The Myth of Old Age: Addressing the Issue of Dependency and Contribution in Old Age Using Empirical Examples From the United Kingdom
Jeroen Spijker and
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Jeroen Spijker: Centre dâ€™Estudis DemogrÃ fics, Universitat AutÃ²noma de Barcelona, Spain
Anna Schneider: Edinburgh Napier University, UK
Sociological Research Online, 2021, vol. 26, issue 2, 343-359
In academia, policy-making and the media, population ageing often has negative connotations: it is associated with a rising care burden on society, with dependency, and with a fear of social isolation. The concepts pertaining to old age have evolved over time, and some of them challenge criticize this popular perception. This article begins with an overview of the development of social attitudes towards old age. Then, with the help of publicly available UK data, it addresses three areas in which old age and population ageing is perceived as problematic: poor health, dependency on other peopleâ€™s productivity, and the role older adults play in the care cycle. Due to the diversity of the population aged 65+, we question the necessity of distinguishing older people in terms of age or dependency and instead recommend more research into the heterogeneity of the older population.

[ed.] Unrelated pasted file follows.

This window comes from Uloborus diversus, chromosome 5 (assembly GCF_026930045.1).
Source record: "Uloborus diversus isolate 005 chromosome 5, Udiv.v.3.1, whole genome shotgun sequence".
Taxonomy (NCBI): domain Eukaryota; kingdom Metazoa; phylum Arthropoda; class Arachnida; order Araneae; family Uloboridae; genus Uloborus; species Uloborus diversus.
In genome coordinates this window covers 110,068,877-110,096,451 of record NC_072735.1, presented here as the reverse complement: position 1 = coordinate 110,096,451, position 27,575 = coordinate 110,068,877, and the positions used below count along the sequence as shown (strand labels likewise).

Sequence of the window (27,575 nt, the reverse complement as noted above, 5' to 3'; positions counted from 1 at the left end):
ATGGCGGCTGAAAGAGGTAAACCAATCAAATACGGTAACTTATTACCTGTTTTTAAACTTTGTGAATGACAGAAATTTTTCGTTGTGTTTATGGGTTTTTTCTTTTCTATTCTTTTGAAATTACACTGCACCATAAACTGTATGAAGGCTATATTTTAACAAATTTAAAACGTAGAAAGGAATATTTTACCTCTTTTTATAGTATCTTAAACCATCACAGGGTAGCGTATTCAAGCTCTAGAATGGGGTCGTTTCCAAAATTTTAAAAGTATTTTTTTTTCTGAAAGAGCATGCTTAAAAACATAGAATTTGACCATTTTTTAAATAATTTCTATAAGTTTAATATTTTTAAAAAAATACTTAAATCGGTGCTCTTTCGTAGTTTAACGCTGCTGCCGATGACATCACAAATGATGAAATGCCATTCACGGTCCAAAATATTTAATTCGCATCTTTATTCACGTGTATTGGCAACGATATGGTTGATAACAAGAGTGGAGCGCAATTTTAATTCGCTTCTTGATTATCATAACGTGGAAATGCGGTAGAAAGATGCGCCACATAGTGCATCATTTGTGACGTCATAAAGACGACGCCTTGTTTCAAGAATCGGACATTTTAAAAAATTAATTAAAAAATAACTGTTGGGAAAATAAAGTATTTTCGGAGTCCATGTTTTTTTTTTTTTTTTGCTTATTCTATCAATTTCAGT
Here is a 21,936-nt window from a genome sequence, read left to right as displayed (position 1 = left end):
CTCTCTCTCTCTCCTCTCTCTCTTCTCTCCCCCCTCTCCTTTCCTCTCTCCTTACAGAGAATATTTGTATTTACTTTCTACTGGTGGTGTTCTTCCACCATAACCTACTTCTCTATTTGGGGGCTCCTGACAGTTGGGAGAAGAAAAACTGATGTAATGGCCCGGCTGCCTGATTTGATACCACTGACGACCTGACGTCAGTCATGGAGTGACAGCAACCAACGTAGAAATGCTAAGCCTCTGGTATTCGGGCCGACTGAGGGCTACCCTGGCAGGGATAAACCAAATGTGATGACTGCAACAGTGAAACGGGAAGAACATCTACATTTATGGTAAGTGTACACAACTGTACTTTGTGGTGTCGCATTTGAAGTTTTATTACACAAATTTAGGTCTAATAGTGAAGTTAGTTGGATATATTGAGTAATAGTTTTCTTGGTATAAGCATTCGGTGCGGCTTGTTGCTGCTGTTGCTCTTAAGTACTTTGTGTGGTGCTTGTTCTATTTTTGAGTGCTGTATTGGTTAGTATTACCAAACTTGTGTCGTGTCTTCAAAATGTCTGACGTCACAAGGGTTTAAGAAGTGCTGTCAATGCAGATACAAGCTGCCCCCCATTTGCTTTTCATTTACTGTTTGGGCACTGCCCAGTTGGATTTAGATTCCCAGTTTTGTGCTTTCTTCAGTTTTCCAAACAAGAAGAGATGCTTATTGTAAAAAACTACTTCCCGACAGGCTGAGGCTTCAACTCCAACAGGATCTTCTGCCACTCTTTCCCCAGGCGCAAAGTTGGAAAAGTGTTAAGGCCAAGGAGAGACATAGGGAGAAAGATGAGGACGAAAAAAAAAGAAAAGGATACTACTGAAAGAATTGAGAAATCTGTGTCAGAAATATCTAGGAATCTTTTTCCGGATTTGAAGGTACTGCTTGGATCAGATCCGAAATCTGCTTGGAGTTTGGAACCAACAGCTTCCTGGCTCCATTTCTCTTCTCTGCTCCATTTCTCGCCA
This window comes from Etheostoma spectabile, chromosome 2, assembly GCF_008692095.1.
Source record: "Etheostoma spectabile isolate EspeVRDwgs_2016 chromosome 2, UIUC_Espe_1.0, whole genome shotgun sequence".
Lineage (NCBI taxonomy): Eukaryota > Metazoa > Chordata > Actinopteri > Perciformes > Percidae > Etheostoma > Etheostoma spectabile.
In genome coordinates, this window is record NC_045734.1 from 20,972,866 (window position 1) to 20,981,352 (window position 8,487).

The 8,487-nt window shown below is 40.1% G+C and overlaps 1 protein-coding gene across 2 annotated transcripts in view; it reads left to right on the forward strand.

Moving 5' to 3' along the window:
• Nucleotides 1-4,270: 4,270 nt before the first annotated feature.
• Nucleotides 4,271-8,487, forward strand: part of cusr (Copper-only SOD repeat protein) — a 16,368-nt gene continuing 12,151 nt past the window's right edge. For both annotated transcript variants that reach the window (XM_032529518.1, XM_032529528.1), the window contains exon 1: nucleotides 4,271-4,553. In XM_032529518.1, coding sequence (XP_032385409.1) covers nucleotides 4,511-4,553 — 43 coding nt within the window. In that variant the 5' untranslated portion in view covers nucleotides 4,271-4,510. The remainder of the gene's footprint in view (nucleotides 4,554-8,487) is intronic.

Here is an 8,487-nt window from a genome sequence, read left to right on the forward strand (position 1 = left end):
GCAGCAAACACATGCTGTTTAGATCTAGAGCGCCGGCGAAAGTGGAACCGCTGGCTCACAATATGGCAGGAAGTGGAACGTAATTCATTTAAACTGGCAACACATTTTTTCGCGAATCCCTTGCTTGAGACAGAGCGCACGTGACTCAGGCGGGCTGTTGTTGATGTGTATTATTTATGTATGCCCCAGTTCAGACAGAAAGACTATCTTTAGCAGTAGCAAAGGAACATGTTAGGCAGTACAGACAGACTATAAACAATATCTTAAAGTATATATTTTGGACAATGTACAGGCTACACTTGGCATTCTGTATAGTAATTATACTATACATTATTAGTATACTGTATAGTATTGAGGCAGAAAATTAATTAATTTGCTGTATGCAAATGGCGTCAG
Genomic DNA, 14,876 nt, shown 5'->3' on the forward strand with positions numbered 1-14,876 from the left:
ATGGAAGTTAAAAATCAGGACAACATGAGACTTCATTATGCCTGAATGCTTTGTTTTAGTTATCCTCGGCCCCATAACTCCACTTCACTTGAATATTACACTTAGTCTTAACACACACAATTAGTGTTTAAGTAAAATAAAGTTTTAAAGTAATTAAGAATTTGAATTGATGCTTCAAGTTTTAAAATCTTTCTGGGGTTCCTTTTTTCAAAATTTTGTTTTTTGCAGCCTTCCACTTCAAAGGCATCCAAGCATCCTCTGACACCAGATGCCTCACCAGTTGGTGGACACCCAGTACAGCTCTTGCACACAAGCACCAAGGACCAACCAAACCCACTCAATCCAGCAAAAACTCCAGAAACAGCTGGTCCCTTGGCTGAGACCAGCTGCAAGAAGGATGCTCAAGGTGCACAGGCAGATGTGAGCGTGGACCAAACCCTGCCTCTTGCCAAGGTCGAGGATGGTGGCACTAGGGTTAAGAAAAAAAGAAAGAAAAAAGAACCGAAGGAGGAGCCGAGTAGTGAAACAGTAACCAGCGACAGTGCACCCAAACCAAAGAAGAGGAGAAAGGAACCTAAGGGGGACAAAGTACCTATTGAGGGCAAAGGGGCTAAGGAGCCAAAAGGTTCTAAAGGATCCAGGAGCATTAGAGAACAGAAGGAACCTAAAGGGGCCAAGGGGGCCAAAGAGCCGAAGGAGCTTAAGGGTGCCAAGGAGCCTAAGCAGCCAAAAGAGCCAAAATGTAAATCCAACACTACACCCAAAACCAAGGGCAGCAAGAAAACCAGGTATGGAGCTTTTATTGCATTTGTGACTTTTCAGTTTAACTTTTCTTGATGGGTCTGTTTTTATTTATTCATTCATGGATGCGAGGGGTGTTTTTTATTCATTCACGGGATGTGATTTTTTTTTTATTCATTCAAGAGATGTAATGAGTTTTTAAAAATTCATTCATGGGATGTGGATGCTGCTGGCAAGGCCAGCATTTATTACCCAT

Keywords: attitudes; care-giving; health; life stages; old age; social roles; volunteering (search for similar items in EconPapers)
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Persistent link: https://EconPapers.repec.org/RePEc:sae:socres:v:26:y:2021:i:2:p:343-359
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